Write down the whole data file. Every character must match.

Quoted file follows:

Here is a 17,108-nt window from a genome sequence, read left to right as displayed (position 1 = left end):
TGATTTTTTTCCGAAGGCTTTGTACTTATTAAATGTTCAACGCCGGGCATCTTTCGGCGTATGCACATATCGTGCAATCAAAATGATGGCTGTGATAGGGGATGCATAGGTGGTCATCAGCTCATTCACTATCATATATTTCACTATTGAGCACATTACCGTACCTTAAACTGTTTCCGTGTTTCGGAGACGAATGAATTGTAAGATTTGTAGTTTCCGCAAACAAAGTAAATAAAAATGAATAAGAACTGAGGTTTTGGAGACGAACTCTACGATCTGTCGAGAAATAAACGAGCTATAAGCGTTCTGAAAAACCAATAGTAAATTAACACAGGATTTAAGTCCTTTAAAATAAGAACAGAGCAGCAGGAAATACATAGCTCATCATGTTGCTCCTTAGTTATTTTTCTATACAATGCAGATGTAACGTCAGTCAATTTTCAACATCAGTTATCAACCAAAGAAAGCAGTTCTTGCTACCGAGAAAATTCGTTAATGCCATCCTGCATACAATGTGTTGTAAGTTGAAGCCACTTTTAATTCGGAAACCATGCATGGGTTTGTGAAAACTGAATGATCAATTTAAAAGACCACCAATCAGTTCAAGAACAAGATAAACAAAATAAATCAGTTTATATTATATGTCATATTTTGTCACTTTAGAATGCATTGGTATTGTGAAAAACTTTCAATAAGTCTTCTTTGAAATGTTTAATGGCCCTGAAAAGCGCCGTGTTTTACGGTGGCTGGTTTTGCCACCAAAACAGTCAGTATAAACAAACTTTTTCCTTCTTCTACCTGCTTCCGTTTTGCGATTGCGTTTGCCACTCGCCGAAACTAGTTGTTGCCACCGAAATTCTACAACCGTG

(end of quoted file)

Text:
Here is a 17,108-nt window from a genome sequence, read left to right as displayed (position 1 = left end):
TGATTTTTTTCCGAAGGCTTTGTACTTATTAAATGTTCAACGCCGGGCATCTTTCGGCGTATGCACATATCGTGCAATCAAAATGATGGCTGTGATAGGGGATGCATAGGTGGTCATCAGCTCATTCACTATCATATATTTCACTATTGAGCACATTACCGTACCTTAAACTGTTTCCGTGTTTCGGAGACGAATGAATTGTAAGATTTGTAGTTTCCGCAAACAAAGTAAATAAAAATGAATAAGAACTGAGGTTTTGGAGACGAACTCTACGATCTGTCGAGAAATAAACGAGCTATAAGCGTTCTGAAAAACCAATAGTAAATTAACACAGGATTTAAGTCCTTTAAAATAAGAACAGAGCAGCAGGAAATACATAGCTCATCATGTTGCTCCTTAGTTATTTTTCTATACAATGCAGATGTAACGTCAGTCAATTTTCAACATCAGTTATCAACCAAAGAAAGCAGTTCTTGCTACCGAGAAAATTCGTTAATGCCATCCTGCATACAATGTGTTGTAAGTTGAAGCCACTTTTAATTCGGAAACCATGCATGGGTTTGTGAAAACTGAATGATCAATTTAAAAGACCACCAATCAGTTCAAGAACAAGATAAACAAAATAAATCAGTTTATATTATATGTCATATTTTGTCACTTTAGAATGCATTGGTATTGTGAAAAACTTTCAATAAGTCTTCTTTGAAATGTTTAATGGCCCTGAAAAGCGCCGTGTTTTACGGTGGCTGGTTTTGCCACCAAAACAGTCAGTATAAACAAACTTTTTCCTTCTTCTACCTGCTTCCGTTTTGCGATTGCGTTTGCCACTCGCCGAAACTAGTTGTTGCCACCGAAATTCTACAACCGTG